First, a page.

This had left grandparents with more free time, but less meaningful work. They have more money and more political clout than oldsters have ever possessed, but the price has been a social segregation that is not much discussed. A friend of mine 35 years ago once described Sun City as "the elephant burial grounds for the white middle class." This was accurate, except it is for the upper middle class. Sun City and similar communities keep out children of school age in order to keep property taxes low: no public schools. I understand the logic, but I also recognize the price: a world without family ties.
Parents say, "I never want to move in with my kids. I don't want to be a burden." Then they vote for Social Security and Medicare, i.e., stick it to everyone else's kids. They substitute the State for the family as the legal caregiver. This does to oldsters what the same political process does to parents: it makes them socially irrelevant. While there are no visible marks of this transfer of power that match the yellow school bus, the transfer is equally powerful. Americans have voted for a State run by bureaucrats with their tax money. Americans have transferred to tax-funded bureaucrats the social function of preserving society's links to the past.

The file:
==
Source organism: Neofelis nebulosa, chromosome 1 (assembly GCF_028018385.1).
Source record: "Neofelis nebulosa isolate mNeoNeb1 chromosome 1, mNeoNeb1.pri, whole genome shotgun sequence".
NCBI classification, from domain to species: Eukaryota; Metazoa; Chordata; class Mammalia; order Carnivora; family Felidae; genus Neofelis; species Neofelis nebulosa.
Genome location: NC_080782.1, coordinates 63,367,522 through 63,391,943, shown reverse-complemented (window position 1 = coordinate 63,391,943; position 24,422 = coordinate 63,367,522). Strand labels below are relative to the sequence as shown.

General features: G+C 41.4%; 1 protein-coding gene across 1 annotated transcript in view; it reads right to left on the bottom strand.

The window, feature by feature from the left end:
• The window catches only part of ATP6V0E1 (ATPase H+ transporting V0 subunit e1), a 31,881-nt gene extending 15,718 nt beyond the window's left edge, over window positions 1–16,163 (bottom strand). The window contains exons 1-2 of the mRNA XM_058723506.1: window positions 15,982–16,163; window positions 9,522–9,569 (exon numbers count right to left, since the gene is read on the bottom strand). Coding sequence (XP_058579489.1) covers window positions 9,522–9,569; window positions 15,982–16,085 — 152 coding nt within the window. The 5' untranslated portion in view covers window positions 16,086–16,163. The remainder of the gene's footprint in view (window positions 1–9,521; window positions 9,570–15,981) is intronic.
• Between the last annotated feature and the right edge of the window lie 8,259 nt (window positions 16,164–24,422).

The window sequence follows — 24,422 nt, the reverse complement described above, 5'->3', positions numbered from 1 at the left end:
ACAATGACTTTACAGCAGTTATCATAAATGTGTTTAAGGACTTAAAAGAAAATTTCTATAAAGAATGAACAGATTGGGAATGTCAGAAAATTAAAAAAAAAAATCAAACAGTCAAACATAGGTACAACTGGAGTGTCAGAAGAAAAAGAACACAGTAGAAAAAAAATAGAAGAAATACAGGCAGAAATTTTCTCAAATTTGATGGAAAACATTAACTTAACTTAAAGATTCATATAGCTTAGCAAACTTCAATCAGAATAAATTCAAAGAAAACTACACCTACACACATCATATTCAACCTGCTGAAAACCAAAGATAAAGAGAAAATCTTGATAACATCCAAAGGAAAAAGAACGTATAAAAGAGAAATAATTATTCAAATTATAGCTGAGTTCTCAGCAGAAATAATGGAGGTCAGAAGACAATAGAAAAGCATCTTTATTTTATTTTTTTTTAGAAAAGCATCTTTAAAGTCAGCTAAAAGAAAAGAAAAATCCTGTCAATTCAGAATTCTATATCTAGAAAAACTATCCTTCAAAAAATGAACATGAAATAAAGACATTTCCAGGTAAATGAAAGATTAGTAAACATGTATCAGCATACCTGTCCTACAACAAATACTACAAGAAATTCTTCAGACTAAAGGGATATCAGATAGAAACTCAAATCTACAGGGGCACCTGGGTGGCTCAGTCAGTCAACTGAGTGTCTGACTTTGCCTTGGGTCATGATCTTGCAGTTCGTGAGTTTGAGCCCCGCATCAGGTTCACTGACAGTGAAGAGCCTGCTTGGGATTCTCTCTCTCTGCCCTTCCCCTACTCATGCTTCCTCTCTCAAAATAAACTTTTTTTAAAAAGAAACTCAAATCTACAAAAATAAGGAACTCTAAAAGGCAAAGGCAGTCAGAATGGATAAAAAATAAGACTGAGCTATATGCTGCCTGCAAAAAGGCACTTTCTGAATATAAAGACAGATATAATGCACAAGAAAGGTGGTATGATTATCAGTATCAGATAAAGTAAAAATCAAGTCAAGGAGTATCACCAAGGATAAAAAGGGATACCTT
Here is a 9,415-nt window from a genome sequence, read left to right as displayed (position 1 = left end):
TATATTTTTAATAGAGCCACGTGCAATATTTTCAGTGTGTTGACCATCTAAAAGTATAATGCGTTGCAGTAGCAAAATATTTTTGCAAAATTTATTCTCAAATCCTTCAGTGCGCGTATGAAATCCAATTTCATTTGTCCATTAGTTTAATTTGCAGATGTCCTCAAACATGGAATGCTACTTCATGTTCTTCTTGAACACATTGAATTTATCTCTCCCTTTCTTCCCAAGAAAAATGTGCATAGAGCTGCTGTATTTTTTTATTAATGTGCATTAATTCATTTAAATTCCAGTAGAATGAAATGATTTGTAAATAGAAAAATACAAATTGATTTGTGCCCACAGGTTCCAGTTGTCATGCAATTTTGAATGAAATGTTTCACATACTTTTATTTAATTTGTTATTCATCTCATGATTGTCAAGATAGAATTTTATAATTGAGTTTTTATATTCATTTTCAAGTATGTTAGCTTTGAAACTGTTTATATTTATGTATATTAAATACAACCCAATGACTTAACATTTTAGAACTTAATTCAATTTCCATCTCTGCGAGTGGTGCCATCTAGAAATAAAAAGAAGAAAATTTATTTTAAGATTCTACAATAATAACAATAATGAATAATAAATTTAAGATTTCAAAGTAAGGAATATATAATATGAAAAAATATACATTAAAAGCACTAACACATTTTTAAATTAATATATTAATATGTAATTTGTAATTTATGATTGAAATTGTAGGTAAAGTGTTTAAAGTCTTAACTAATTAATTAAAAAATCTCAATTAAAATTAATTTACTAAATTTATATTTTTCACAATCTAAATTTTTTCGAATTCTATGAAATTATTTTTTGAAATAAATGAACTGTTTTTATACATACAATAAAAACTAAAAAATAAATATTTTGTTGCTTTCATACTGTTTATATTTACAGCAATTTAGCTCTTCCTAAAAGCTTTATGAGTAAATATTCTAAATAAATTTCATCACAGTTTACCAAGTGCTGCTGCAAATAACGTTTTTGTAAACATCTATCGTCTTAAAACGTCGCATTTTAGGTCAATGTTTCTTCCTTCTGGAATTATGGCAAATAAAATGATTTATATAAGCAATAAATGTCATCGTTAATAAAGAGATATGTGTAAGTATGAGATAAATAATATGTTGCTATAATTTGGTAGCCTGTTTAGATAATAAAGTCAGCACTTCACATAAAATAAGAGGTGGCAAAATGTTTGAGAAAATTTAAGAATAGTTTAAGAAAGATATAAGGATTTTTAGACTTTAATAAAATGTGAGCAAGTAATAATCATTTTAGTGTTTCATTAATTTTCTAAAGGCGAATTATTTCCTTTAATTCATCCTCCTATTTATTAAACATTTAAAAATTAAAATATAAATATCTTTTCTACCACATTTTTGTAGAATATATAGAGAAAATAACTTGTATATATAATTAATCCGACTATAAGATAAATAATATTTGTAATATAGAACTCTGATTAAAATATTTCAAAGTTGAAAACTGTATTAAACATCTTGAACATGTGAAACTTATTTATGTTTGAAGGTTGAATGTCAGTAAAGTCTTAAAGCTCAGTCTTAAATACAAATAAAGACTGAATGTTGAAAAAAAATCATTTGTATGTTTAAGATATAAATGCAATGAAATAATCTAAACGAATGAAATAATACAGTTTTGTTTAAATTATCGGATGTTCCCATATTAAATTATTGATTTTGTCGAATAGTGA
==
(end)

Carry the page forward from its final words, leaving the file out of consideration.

Then the television set breaks what few links survive this two-fold severing: parents from children, grandparents from children and grandchildren. Children today are being shaped mainly by the public school and the television set. Parental influence is slipping away. Grandparental influence no longer exists as a meaningful social factor.
The war for our children, and therefore for the future of American society, is being fought between the public school and the TV script writers and their associates on Madison Avenue. Parents are becoming bystanders. Grandparents are not even bystanders.
WHO WILL TEACH CHILDREN TO PRODUCE?
Schools teach children to obey. Television teaches viewers to spend. Who teaches youngsters to produce?
Parents used to. They knew that they would become dependent on their children in their old age. Their children were their capital. This is still true in rural India and rural China, but it is fading fast even there.
Grandparents have always provided positive sanctions. They have rarely provided negative sanctions. Parents concentrate on pulling up weeds. Grandparents are allowed to water flowers. Parents discipline children. Grandparents spoil grandchildren.